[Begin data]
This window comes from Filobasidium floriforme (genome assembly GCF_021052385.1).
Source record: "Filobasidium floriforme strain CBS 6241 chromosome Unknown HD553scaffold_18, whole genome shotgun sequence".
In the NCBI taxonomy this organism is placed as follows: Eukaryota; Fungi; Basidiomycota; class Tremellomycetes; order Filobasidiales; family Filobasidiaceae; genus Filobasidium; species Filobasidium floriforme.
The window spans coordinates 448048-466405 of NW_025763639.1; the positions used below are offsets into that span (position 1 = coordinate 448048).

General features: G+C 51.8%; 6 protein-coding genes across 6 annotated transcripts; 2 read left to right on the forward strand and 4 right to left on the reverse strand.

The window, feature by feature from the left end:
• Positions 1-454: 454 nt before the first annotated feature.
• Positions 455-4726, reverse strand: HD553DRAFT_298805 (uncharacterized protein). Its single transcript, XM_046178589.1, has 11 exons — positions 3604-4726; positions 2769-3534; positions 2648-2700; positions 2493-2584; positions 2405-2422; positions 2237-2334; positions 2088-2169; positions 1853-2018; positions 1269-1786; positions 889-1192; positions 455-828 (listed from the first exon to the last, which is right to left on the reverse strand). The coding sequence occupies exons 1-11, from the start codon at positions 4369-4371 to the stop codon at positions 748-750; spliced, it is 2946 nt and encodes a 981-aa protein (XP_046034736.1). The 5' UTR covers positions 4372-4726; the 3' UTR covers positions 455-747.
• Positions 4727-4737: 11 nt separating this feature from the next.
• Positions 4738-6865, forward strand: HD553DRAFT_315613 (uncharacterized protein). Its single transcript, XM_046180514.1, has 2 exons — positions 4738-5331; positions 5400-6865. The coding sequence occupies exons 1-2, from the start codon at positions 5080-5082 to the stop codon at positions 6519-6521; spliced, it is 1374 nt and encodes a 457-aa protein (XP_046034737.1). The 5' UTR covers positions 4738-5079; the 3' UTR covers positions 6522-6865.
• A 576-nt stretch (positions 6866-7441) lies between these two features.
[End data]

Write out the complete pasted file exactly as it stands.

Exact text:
This window comes from Filobasidium floriforme (genome assembly GCF_021052385.1).
Source record: "Filobasidium floriforme strain CBS 6241 chromosome Unknown HD553scaffold_18, whole genome shotgun sequence".
In the NCBI taxonomy this organism is placed as follows: Eukaryota; Fungi; Basidiomycota; class Tremellomycetes; order Filobasidiales; family Filobasidiaceae; genus Filobasidium; species Filobasidium floriforme.
The window spans coordinates 448048-466405 of NW_025763639.1; the positions used below are offsets into that span (position 1 = coordinate 448048).

General features: G+C 51.8%; 6 protein-coding genes across 6 annotated transcripts; 2 read left to right on the forward strand and 4 right to left on the reverse strand.

The window, feature by feature from the left end:
• Positions 1-454: 454 nt before the first annotated feature.
• Positions 455-4726, reverse strand: HD553DRAFT_298805 (uncharacterized protein). Its single transcript, XM_046178589.1, has 11 exons — positions 3604-4726; positions 2769-3534; positions 2648-2700; positions 2493-2584; positions 2405-2422; positions 2237-2334; positions 2088-2169; positions 1853-2018; positions 1269-1786; positions 889-1192; positions 455-828 (listed from the first exon to the last, which is right to left on the reverse strand). The coding sequence occupies exons 1-11, from the start codon at positions 4369-4371 to the stop codon at positions 748-750; spliced, it is 2946 nt and encodes a 981-aa protein (XP_046034736.1). The 5' UTR covers positions 4372-4726; the 3' UTR covers positions 455-747.
• Positions 4727-4737: 11 nt separating this feature from the next.
• Positions 4738-6865, forward strand: HD553DRAFT_315613 (uncharacterized protein). Its single transcript, XM_046180514.1, has 2 exons — positions 4738-5331; positions 5400-6865. The coding sequence occupies exons 1-2, from the start codon at positions 5080-5082 to the stop codon at positions 6519-6521; spliced, it is 1374 nt and encodes a 457-aa protein (XP_046034737.1). The 5' UTR covers positions 4738-5079; the 3' UTR covers positions 6522-6865.
• A 576-nt stretch (positions 6866-7441) lies between these two features.